|Publication number||US8003400 B2|
|Application number||US 12/326,972|
|Publication date||Aug 23, 2011|
|Filing date||Dec 3, 2008|
|Priority date||Jun 6, 2006|
|Also published as||CA2649338A1, CA2649338C, CN101467048A, CN101467048B, DE602007003833D1, EP2030026A2, EP2030026B1, US20100285603, WO2007140962A2, WO2007140962A3|
|Publication number||12326972, 326972, US 8003400 B2, US 8003400B2, US-B2-8003400, US8003400 B2, US8003400B2|
|Inventors||Uwe Kobold, Thomas Duelffer, Michael Grol, Rupert Herrmann, Herbert von der Eltz, Leopold Von Proff|
|Original Assignee||Roche Diagnostics Operations, Inc.|
|Export Citation||BiBTeX, EndNote, RefMan|
|Patent Citations (7), Non-Patent Citations (7), Referenced by (2), Classifications (9), Legal Events (2)|
|External Links: USPTO, USPTO Assignment, Espacenet|
This application is a continuation of PCT/EP2007/004924 filed Jun. 4, 2007 and claims priority to EP 06011605.0 filed Jun. 6, 2006.
The present invention relates to a method of measuring a vitamin D metabolite in a sample, the method comprising the steps of (a) treating said sample with a vitamin D metabolite releasing reagent under conditions appropriate to release a vitamin D metabolite from vitamin D-binding protein and not to cause protein precipitation, (b) subjecting the treated sample obtained in step (a) to a chromatographic separation, and (c) measuring a vitamin D metabolite during or after said chromatographic separation. The present invention also relates to methods for determining the vitamin D status of a subject, for use in the diagnosis of disease, and to agents and kits for use in performing the methods of the invention.
As the term vitamin indicates, a sufficient up-take of vitamin D is pivotal. The level of circulating vitamin D or vitamin D metabolites in a subject is referred to as vitamin D status. Malnutrition with regard to vitamin D is an important factor in the cause of a number of diseases including rickets in children and osteomalacia and may be even osteoporosis in adults. Knowledge of the vitamin D status by measurement of Vitamin D and its metabolites in a clinical sample is very helpful in the assessment of a patient and may by of help to the clinician in establishing a diagnosis. Not surprisingly, there has been a steady increase in the effort towards improving methods for the measurement of vitamin D and its metabolites in body fluids.
In our nutrition vitamin D is available in two forms, i.e., either as vitamin D2 or as vitamin D3. Vitamin D2 is produced outside the body by irradiation of ergosterol from yeast and fungi, and is found in a human being when taken up in the form of fortified foods or pharmaceutical preparations. Vitamin D3, on the other hand, is formed in animals from 7-dehydrocholesterol upon exposure to ultraviolet light. This reaction occurs in the skin. Vitamin D3 is also available in the diet, for example from fish liver oils.
Nutritional vitamin D, in the form of vitamin D2 or D3, after its up-take into the human body is rapidly converted to the circulating metabolite, 25-hydroxyvitamin D, which is found outside cells, tightly bound to circulating vitamin D binding protein.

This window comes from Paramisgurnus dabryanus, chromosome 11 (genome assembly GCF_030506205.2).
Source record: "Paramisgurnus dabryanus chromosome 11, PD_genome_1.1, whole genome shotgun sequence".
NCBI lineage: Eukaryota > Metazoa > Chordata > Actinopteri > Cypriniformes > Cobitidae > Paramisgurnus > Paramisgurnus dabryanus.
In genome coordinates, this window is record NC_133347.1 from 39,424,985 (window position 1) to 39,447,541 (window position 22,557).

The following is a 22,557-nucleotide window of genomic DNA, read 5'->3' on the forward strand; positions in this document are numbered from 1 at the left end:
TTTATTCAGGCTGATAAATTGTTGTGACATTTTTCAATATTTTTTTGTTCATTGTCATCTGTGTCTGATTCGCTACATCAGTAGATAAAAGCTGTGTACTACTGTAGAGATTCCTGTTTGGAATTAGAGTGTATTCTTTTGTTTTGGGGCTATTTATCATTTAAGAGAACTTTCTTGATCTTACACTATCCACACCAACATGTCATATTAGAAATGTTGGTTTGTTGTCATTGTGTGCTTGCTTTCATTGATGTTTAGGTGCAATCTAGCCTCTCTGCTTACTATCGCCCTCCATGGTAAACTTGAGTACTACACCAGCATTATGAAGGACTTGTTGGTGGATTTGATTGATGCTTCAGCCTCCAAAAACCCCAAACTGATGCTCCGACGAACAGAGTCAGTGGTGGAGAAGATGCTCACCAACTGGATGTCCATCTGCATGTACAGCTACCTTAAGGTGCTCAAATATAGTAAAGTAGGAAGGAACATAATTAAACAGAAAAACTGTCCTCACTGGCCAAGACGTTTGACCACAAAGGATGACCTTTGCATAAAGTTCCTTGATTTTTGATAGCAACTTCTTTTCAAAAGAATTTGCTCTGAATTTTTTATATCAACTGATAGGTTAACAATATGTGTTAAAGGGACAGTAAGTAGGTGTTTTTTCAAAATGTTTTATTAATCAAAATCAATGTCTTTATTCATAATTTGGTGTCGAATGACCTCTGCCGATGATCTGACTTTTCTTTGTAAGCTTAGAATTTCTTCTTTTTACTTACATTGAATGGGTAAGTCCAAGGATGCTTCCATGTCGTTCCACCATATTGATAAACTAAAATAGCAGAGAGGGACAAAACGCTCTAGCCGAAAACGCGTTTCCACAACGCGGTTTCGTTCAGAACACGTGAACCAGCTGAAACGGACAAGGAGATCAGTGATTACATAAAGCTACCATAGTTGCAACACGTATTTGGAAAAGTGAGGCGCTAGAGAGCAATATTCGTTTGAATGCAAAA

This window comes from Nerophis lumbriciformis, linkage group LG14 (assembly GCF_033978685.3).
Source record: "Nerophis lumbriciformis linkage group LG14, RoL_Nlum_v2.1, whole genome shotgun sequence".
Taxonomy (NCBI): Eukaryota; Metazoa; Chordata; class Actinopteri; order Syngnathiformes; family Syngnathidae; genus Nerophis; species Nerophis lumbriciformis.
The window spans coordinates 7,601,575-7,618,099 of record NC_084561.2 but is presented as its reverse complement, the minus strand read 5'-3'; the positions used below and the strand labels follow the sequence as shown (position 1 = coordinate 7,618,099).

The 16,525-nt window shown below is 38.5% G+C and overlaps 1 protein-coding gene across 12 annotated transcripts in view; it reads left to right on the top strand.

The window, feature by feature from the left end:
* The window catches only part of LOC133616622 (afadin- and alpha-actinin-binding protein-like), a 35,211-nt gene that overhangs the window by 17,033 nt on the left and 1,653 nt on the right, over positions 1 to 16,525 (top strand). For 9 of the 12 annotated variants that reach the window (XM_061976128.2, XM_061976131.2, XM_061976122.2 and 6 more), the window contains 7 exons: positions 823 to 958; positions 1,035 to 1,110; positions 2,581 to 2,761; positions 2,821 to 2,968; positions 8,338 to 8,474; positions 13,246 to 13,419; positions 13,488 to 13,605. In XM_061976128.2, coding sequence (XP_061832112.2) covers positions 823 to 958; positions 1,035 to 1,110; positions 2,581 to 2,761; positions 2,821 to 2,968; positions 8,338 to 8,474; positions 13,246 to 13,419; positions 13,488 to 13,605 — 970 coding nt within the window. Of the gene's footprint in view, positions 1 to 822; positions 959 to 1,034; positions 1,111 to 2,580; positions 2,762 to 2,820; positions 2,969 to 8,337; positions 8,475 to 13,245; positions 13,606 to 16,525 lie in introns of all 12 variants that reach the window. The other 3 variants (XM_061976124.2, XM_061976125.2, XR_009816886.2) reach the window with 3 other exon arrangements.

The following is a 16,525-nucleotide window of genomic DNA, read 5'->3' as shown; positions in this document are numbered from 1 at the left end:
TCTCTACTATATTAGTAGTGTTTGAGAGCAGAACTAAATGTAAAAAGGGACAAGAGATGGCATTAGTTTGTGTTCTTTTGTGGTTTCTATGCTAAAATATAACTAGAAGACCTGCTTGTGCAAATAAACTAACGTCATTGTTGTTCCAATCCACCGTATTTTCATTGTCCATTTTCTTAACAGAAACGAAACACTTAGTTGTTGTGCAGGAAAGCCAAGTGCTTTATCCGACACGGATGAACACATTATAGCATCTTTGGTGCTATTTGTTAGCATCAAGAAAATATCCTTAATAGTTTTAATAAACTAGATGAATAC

Due to the rapid conversion of vitamin D to its first metabolite, 25-hydroxyvitamin D, measurement of vitamin D does not give a useful indication of the vitamin D status of a subject. Other metabolites of vitamin D, such as 1α,25-dihydroxyvitamin D, circulate at a concentration 1000 times lower than non-1α-hydroxylated metabolites such as 25-hydroxyvitamin D, and so do not contribute significantly to the estimation of total circulating vitamin D metabolite. For this reason, the 1α-hydroxylated metabolites do not provide a direct or useful indication of vitamin D status. 25-hydroxyvitamin D is the metabolite with the highest serum concentration, and is easy to measure. It has therefore become the most common marker of vitamin D status in a subject.
Vitamin D metabolites also bind to other serum proteins, e.g., to albumin, however, much less tightly than to the binding protein. It is generally accepted that methods facilitating the release of vitamin D out of a vitamin D-vitamin D binding protein complex, will also be appropriate to set it free out of the other less strong complexes as well. The rapid and strong binding of various vitamin D metabolites to vitamin D binding protein thus is the major concern in detection of a vitamin D metabolite and enormously hampers the measurement. All presently known methods require that vitamin D metabolites have to be released from vitamin D binding protein. In such procedures vitamin D binding protein usually is denatured. This typically also requires an extraction step which separates vitamin D binding protein along with other denatured proteins from the vitamin D metabolite of interest and removes the denatured protein fraction from the sample. This way the vitamin D metabolites of interest become available in a separate fraction and is more easily handled and detected.